Managing Your Sodium Intake
Getting enough sodium is critical to our health, as it helps to control blood pressure and blood volume, regulate our body’s water content, and assist muscle and nerve function. However, excessive intake of sodium can contribute to high blood pressure (hypertension), which can be detrimental to cardiovascular health. Too much dietary sodium can also negatively impact bone health because excessive sodium increases the amount of calcium your body loses through urination.
The rise of ready-made, packaged, processed, and shelf-stable foods has led to an overabundance of sodium (derived mostly from salt) in the typical American diet. Salt has many aliases (sodium chloride (salt), sodium benzoate, sodium phosphate) and manufacturers add salt to maximize taste and flavor and to extend shelf life. Note that not all salts are created equal. Iodized salt, for example, is a good thing (in the correct quantity) especially during pregnancy as iodine is extremely important for fetal brain development.
Here is a general list of foods that have a high sodium content: Canned foods (especially soups and broths), pickles, olives, or anything packaged in a brine, anchovies, some breads, cheese, processed meats like luncheon/deli meat, bacon, sausage and hot dogs, packaged spice blends, pre-packaged or frozen meals, chips and packaged snack foods, salted nuts, some cottage cheese varieties, store bought dressings, marinades, and sauces, like BBQ sauce and soy sauce.
Cooking at home, or even simply making your own soups, tomato sauces, and salad dressing will make a positive impact towards controlling your sodium consumption and limiting your processed food intake. Instead of salt to your foods experiment with adding dried spices which can add flavor without adding sodium.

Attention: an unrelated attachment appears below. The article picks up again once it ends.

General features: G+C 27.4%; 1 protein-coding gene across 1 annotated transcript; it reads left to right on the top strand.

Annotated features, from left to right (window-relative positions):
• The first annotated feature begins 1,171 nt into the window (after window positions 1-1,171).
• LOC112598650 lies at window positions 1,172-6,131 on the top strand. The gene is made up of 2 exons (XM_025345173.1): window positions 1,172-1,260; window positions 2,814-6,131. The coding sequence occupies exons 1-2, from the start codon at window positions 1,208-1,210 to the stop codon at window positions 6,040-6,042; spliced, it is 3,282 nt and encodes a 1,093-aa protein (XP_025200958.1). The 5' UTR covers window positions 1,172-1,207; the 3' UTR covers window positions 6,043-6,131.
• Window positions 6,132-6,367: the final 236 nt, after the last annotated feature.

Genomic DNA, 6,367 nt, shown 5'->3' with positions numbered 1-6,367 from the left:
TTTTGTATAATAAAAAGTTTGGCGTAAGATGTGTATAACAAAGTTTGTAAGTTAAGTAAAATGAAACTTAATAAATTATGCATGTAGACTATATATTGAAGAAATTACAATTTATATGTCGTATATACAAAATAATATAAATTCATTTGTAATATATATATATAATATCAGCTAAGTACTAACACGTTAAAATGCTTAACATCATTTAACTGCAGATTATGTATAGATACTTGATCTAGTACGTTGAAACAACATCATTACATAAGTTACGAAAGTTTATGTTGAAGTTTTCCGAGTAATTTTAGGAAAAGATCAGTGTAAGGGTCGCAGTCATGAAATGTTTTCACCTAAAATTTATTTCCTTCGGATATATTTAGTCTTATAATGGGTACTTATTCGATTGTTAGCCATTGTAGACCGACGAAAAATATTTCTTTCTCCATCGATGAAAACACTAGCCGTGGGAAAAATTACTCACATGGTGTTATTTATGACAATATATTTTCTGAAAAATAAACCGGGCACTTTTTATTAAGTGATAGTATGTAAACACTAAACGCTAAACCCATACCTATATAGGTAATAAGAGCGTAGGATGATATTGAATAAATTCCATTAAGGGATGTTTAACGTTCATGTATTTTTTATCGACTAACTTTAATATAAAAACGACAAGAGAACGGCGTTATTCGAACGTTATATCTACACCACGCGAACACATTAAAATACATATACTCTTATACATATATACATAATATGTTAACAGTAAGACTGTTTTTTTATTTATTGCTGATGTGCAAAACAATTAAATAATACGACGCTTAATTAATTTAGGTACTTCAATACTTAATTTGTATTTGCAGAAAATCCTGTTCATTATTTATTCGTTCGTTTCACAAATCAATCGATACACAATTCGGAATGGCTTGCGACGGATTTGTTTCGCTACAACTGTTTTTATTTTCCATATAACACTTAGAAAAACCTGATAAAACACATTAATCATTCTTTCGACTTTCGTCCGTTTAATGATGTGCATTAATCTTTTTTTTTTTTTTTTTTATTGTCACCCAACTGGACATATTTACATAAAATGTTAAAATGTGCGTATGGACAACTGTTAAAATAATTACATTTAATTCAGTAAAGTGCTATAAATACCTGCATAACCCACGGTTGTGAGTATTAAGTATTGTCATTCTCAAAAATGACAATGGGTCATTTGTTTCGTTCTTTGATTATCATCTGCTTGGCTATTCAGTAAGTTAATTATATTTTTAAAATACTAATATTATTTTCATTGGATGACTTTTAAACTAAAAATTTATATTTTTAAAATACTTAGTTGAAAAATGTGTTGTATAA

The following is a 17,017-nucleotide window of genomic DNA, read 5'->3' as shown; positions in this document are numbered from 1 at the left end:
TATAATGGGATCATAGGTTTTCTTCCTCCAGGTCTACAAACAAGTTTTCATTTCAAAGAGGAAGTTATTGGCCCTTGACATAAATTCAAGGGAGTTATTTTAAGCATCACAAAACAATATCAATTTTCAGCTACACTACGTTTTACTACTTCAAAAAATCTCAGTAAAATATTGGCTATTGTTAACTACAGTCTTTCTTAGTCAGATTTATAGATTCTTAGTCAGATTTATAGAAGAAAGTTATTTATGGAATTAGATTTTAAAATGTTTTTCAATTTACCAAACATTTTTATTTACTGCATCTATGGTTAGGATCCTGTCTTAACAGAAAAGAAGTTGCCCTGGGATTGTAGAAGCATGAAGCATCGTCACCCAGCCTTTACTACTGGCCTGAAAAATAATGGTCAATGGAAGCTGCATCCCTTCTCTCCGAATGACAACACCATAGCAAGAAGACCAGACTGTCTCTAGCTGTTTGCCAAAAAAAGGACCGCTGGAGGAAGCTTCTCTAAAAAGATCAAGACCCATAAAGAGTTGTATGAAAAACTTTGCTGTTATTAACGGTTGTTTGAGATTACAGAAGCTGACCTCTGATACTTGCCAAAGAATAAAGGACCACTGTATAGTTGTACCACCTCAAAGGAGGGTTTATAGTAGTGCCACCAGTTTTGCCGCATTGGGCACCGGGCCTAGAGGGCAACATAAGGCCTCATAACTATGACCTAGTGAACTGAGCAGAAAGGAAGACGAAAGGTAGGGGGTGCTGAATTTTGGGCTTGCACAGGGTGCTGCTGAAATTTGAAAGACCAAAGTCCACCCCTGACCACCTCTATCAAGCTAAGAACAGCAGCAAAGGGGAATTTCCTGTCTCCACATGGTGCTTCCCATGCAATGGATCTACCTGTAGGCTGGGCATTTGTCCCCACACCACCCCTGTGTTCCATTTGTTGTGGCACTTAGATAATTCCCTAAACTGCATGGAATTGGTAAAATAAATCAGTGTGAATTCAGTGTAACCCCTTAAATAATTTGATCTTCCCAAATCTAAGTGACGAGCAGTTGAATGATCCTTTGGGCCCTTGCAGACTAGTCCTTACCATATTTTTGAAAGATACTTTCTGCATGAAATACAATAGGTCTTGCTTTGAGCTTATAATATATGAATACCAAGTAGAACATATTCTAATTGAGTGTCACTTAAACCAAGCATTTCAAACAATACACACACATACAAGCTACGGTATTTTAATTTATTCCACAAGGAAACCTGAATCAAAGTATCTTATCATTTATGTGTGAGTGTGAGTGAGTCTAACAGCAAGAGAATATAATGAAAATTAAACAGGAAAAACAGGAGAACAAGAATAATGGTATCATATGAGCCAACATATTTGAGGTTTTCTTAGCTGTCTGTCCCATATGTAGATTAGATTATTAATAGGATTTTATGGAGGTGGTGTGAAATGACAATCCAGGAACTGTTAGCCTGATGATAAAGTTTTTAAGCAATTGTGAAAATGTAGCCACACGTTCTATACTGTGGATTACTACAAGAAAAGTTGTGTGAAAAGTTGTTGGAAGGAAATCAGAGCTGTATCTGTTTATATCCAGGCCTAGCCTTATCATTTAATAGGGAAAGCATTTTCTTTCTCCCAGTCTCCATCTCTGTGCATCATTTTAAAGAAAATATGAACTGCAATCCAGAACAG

Choosing meals and snacks from the below listed options will help you consume foods that will help you to keep your sodium intake within the recommendations while adhering to a balanced diet.
- Option 1: Steel cut oatmeal with apples, cinnamon, and unsalted pecans
- Option 2: Whole grain cereal with banana and berries and low-fat milk or milk alternative
- Option 3: Berry and low-fat Greek yogurt smoothie (for a bonus boost: sneak in some spinach or kale!)
- Option 4: Oatmeal with dried apricots, walnuts, and coconut shavings
- Option 5: Eggs scrambled with spinach and tomatoes on a whole grain English muffin
- Option 1: Dark leafy green vegetable salad with chopped carrots, tomato, cucumbers and avocado slices topped with grilled chicken* or hard-boiled egg slices with olive oil and lemon juice
- Option 2: Whole grain pasta salad mixed with olive oil, vinegar, halved cherry tomatoes, pine nuts, fresh basil and mozzarella cheese on a bed of lettuce greens
- Option 3: Kale salad with roasted squash and dried cranberries, topped with rinsed can of salmon or grilled chicken breast*
- Option 4: Roast chicken*, farro, sautéed green beans in lemon juice and olive oil
- Option 5: Grilled salmon with lemon wedges and fresh dill with spinach and brown rice
- Option 1: Braised chicken* with parsley, whole grain orzo, and green salad
- Option 2: Breaded and baked chicken* tenders served with asparagus and quinoa
- Option 3: Mushroom and beef bolognese sauce with whole grain pasta and a green salad
- Option 4: Grilled Steak with steamed broccoli and roasted potato wedges
- Option 5: Grilled salmon or turkey burger with sautéed spinach and baked sweet potato
- Option 1: Plain low-fat Greek yogurt with berries
- Option 2: Smoothie blended with frozen mango, pineapple, and silken tofu
- Option 3: Sliced apples and unsalted nut butter
- Option 4: Guacamole with carrot sticks and cherry tomatoes
- Option 5: Unsalted nuts and grapes
*Tip: look for chicken that does not have injected salt water or broth as stated on the label
For more on this topic, check out the following articles: